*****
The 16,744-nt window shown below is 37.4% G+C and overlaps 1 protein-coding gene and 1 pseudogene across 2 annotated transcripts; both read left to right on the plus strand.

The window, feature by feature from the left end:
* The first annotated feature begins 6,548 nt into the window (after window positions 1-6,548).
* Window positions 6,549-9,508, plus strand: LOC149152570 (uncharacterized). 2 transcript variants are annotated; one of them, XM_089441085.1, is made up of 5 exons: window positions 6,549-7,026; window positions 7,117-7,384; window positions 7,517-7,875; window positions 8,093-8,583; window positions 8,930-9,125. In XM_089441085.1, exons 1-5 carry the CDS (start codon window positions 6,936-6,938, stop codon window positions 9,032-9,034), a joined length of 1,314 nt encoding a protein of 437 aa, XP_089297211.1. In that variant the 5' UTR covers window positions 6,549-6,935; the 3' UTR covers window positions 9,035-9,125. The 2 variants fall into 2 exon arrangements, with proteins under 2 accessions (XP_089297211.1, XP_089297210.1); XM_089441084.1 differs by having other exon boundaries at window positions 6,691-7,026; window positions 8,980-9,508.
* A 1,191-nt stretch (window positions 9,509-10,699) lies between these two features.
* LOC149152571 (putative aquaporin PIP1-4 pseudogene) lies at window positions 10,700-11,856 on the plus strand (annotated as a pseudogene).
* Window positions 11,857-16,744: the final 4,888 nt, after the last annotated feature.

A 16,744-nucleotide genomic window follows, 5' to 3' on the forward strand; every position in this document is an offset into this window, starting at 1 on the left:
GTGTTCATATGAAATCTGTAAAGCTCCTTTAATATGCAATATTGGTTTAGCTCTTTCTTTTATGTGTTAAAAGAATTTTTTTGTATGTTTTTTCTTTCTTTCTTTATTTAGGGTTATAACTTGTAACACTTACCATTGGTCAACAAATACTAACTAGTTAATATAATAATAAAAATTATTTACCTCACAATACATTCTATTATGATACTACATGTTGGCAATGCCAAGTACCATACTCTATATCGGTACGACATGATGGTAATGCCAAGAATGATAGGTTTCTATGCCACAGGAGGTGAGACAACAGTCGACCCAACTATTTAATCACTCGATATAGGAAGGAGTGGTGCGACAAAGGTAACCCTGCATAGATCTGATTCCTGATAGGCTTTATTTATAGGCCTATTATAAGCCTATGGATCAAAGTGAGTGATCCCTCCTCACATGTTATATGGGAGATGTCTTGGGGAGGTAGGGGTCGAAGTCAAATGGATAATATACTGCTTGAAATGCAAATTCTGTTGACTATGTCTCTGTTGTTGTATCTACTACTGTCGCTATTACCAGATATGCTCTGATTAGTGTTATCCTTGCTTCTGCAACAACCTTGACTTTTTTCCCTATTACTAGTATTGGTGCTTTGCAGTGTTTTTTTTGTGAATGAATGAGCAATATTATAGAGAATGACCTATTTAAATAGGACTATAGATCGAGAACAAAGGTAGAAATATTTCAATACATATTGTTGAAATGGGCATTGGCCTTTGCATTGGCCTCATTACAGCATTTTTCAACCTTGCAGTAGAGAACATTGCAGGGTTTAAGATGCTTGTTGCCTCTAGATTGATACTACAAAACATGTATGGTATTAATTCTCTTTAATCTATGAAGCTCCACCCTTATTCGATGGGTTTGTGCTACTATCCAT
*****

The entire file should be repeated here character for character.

The 16,744-nt window shown below is 37.4% G+C and overlaps 1 protein-coding gene and 1 pseudogene across 2 annotated transcripts; both read left to right on the plus strand.

The window, feature by feature from the left end:
* The first annotated feature begins 6,548 nt into the window (after window positions 1-6,548).
* Window positions 6,549-9,508, plus strand: LOC149152570 (uncharacterized). 2 transcript variants are annotated; one of them, XM_089441085.1, is made up of 5 exons: window positions 6,549-7,026; window positions 7,117-7,384; window positions 7,517-7,875; window positions 8,093-8,583; window positions 8,930-9,125. In XM_089441085.1, exons 1-5 carry the CDS (start codon window positions 6,936-6,938, stop codon window positions 9,032-9,034), a joined length of 1,314 nt encoding a protein of 437 aa, XP_089297211.1. In that variant the 5' UTR covers window positions 6,549-6,935; the 3' UTR covers window positions 9,035-9,125. The 2 variants fall into 2 exon arrangements, with proteins under 2 accessions (XP_089297211.1, XP_089297210.1); XM_089441084.1 differs by having other exon boundaries at window positions 6,691-7,026; window positions 8,980-9,508.
* A 1,191-nt stretch (window positions 9,509-10,699) lies between these two features.
* LOC149152571 (putative aquaporin PIP1-4 pseudogene) lies at window positions 10,700-11,856 on the plus strand (annotated as a pseudogene).
* Window positions 11,857-16,744: the final 4,888 nt, after the last annotated feature.

A 16,744-nucleotide genomic window follows, 5' to 3' on the forward strand; every position in this document is an offset into this window, starting at 1 on the left:
GTGTTCATATGAAATCTGTAAAGCTCCTTTAATATGCAATATTGGTTTAGCTCTTTCTTTTATGTGTTAAAAGAATTTTTTTGTATGTTTTTTCTTTCTTTCTTTATTTAGGGTTATAACTTGTAACACTTACCATTGGTCAACAAATACTAACTAGTTAATATAATAATAAAAATTATTTACCTCACAATACATTCTATTATGATACTACATGTTGGCAATGCCAAGTACCATACTCTATATCGGTACGACATGATGGTAATGCCAAGAATGATAGGTTTCTATGCCACAGGAGGTGAGACAACAGTCGACCCAACTATTTAATCACTCGATATAGGAAGGAGTGGTGCGACAAAGGTAACCCTGCATAGATCTGATTCCTGATAGGCTTTATTTATAGGCCTATTATAAGCCTATGGATCAAAGTGAGTGATCCCTCCTCACATGTTATATGGGAGATGTCTTGGGGAGGTAGGGGTCGAAGTCAAATGGATAATATACTGCTTGAAATGCAAATTCTGTTGACTATGTCTCTGTTGTTGTATCTACTACTGTCGCTATTACCAGATATGCTCTGATTAGTGTTATCCTTGCTTCTGCAACAACCTTGACTTTTTTCCCTATTACTAGTATTGGTGCTTTGCAGTGTTTTTTTTGTGAATGAATGAGCAATATTATAGAGAATGACCTATTTAAATAGGACTATAGATCGAGAACAAAGGTAGAAATATTTCAATACATATTGTTGAAATGGGCATTGGCCTTTGCATTGGCCTCATTACAGCATTTTTCAACCTTGCAGTAGAGAACATTGCAGGGTTTAAGATGCTTGTTGCCTCTAGATTGATACTACAAAACATGTATGGTATTAATTCTCTTTAATCTATGAAGCTCCACCCTTATTCGATGGGTTTGTGCTACTATCCAT